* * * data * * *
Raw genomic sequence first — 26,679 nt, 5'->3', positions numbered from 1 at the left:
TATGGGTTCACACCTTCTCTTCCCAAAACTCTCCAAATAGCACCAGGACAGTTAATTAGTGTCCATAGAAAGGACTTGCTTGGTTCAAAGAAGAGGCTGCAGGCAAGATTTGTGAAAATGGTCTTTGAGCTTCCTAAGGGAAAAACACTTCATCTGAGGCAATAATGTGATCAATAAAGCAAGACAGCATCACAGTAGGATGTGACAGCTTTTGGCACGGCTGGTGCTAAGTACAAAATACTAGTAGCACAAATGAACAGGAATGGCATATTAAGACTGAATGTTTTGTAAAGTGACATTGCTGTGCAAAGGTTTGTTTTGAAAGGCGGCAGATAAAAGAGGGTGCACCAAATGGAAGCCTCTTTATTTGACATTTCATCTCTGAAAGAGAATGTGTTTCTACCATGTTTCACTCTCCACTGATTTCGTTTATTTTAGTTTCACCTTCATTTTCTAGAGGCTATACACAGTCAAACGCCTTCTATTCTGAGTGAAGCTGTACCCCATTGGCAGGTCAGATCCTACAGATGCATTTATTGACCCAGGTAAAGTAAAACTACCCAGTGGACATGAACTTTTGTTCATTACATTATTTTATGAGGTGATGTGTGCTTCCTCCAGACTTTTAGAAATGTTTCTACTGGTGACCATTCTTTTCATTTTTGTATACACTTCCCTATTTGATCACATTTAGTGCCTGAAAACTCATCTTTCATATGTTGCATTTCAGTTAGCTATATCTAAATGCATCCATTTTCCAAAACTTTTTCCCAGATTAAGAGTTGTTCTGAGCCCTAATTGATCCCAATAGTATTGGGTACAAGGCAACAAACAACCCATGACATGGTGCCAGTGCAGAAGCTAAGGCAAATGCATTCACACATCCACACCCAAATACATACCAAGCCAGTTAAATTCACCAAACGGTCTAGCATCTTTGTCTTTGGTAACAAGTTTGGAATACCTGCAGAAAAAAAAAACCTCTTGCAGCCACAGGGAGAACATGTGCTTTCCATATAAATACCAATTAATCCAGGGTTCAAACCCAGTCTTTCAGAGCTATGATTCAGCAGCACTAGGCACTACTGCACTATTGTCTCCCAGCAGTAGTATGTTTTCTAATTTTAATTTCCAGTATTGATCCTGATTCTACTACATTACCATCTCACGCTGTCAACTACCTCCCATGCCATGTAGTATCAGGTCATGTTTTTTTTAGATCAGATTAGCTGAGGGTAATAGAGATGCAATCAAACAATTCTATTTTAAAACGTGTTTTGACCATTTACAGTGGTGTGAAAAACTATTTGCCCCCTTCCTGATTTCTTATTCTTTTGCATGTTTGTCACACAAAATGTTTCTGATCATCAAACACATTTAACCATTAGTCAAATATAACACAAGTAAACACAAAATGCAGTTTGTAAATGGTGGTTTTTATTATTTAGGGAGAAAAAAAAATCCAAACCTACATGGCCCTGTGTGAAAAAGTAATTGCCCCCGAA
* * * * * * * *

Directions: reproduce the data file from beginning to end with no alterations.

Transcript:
Raw genomic sequence first — 26,679 nt, 5'->3', positions numbered from 1 at the left:
TATGGGTTCACACCTTCTCTTCCCAAAACTCTCCAAATAGCACCAGGACAGTTAATTAGTGTCCATAGAAAGGACTTGCTTGGTTCAAAGAAGAGGCTGCAGGCAAGATTTGTGAAAATGGTCTTTGAGCTTCCTAAGGGAAAAACACTTCATCTGAGGCAATAATGTGATCAATAAAGCAAGACAGCATCACAGTAGGATGTGACAGCTTTTGGCACGGCTGGTGCTAAGTACAAAATACTAGTAGCACAAATGAACAGGAATGGCATATTAAGACTGAATGTTTTGTAAAGTGACATTGCTGTGCAAAGGTTTGTTTTGAAAGGCGGCAGATAAAAGAGGGTGCACCAAATGGAAGCCTCTTTATTTGACATTTCATCTCTGAAAGAGAATGTGTTTCTACCATGTTTCACTCTCCACTGATTTCGTTTATTTTAGTTTCACCTTCATTTTCTAGAGGCTATACACAGTCAAACGCCTTCTATTCTGAGTGAAGCTGTACCCCATTGGCAGGTCAGATCCTACAGATGCATTTATTGACCCAGGTAAAGTAAAACTACCCAGTGGACATGAACTTTTGTTCATTACATTATTTTATGAGGTGATGTGTGCTTCCTCCAGACTTTTAGAAATGTTTCTACTGGTGACCATTCTTTTCATTTTTGTATACACTTCCCTATTTGATCACATTTAGTGCCTGAAAACTCATCTTTCATATGTTGCATTTCAGTTAGCTATATCTAAATGCATCCATTTTCCAAAACTTTTTCCCAGATTAAGAGTTGTTCTGAGCCCTAATTGATCCCAATAGTATTGGGTACAAGGCAACAAACAACCCATGACATGGTGCCAGTGCAGAAGCTAAGGCAAATGCATTCACACATCCACACCCAAATACATACCAAGCCAGTTAAATTCACCAAACGGTCTAGCATCTTTGTCTTTGGTAACAAGTTTGGAATACCTGCAGAAAAAAAAAACCTCTTGCAGCCACAGGGAGAACATGTGCTTTCCATATAAATACCAATTAATCCAGGGTTCAAACCCAGTCTTTCAGAGCTATGATTCAGCAGCACTAGGCACTACTGCACTATTGTCTCCCAGCAGTAGTATGTTTTCTAATTTTAATTTCCAGTATTGATCCTGATTCTACTACATTACCATCTCACGCTGTCAACTACCTCCCATGCCATGTAGTATCAGGTCATGTTTTTTTTAGATCAGATTAGCTGAGGGTAATAGAGATGCAATCAAACAATTCTATTTTAAAACGTGTTTTGACCATTTACAGTGGTGTGAAAAACTATTTGCCCCCTTCCTGATTTCTTATTCTTTTGCATGTTTGTCACACAAAATGTTTCTGATCATCAAACACATTTAACCATTAGTCAAATATAACACAAGTAAACACAAAATGCAGTTTGTAAATGGTGGTTTTTATTATTTAGGGAGAAAAAAAAATCCAAACCTACATGGCCCTGTGTGAAAAAGTAATTGCCCCCGAA